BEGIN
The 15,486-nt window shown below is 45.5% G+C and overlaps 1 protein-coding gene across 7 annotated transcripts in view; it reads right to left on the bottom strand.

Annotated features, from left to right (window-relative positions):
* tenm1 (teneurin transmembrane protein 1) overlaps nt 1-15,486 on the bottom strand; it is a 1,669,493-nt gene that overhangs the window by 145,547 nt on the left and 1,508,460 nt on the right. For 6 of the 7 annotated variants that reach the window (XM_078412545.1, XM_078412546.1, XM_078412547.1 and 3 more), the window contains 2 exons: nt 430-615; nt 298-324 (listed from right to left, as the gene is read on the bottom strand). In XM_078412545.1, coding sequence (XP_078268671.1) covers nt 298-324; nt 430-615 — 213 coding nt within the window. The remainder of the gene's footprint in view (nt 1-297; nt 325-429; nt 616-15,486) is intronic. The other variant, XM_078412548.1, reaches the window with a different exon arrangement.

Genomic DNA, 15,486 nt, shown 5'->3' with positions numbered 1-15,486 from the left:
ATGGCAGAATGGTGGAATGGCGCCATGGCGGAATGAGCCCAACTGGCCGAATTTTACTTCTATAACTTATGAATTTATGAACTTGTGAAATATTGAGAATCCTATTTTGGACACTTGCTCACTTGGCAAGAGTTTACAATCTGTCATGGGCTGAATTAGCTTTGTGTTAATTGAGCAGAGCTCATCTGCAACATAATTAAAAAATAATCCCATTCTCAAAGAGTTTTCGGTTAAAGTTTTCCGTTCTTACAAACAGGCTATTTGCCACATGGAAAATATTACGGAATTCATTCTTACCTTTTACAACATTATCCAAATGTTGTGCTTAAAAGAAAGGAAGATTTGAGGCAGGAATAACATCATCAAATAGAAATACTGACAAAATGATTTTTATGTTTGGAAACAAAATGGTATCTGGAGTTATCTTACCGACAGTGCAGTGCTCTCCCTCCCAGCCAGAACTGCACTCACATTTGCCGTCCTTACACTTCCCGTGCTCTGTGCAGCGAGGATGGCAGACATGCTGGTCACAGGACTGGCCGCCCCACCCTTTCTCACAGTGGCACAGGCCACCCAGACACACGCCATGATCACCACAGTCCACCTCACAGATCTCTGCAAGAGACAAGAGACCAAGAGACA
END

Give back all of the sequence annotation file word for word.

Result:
The 15,486-nt window shown below is 45.5% G+C and overlaps 1 protein-coding gene across 7 annotated transcripts in view; it reads right to left on the bottom strand.

Annotated features, from left to right (window-relative positions):
* tenm1 (teneurin transmembrane protein 1) overlaps nt 1-15,486 on the bottom strand; it is a 1,669,493-nt gene that overhangs the window by 145,547 nt on the left and 1,508,460 nt on the right. For 6 of the 7 annotated variants that reach the window (XM_078412545.1, XM_078412546.1, XM_078412547.1 and 3 more), the window contains 2 exons: nt 430-615; nt 298-324 (listed from right to left, as the gene is read on the bottom strand). In XM_078412545.1, coding sequence (XP_078268671.1) covers nt 298-324; nt 430-615 — 213 coding nt within the window. The remainder of the gene's footprint in view (nt 1-297; nt 325-429; nt 616-15,486) is intronic. The other variant, XM_078412548.1, reaches the window with a different exon arrangement.

Genomic DNA, 15,486 nt, shown 5'->3' with positions numbered 1-15,486 from the left:
ATGGCAGAATGGTGGAATGGCGCCATGGCGGAATGAGCCCAACTGGCCGAATTTTACTTCTATAACTTATGAATTTATGAACTTGTGAAATATTGAGAATCCTATTTTGGACACTTGCTCACTTGGCAAGAGTTTACAATCTGTCATGGGCTGAATTAGCTTTGTGTTAATTGAGCAGAGCTCATCTGCAACATAATTAAAAAATAATCCCATTCTCAAAGAGTTTTCGGTTAAAGTTTTCCGTTCTTACAAACAGGCTATTTGCCACATGGAAAATATTACGGAATTCATTCTTACCTTTTACAACATTATCCAAATGTTGTGCTTAAAAGAAAGGAAGATTTGAGGCAGGAATAACATCATCAAATAGAAATACTGACAAAATGATTTTTATGTTTGGAAACAAAATGGTATCTGGAGTTATCTTACCGACAGTGCAGTGCTCTCCCTCCCAGCCAGAACTGCACTCACATTTGCCGTCCTTACACTTCCCGTGCTCTGTGCAGCGAGGATGGCAGACATGCTGGTCACAGGACTGGCCGCCCCACCCTTTCTCACAGTGGCACAGGCCACCCAGACACACGCCATGATCACCACAGTCCACCTCACAGATCTCTGCAAGAGACAAGAGACCAAGAGACA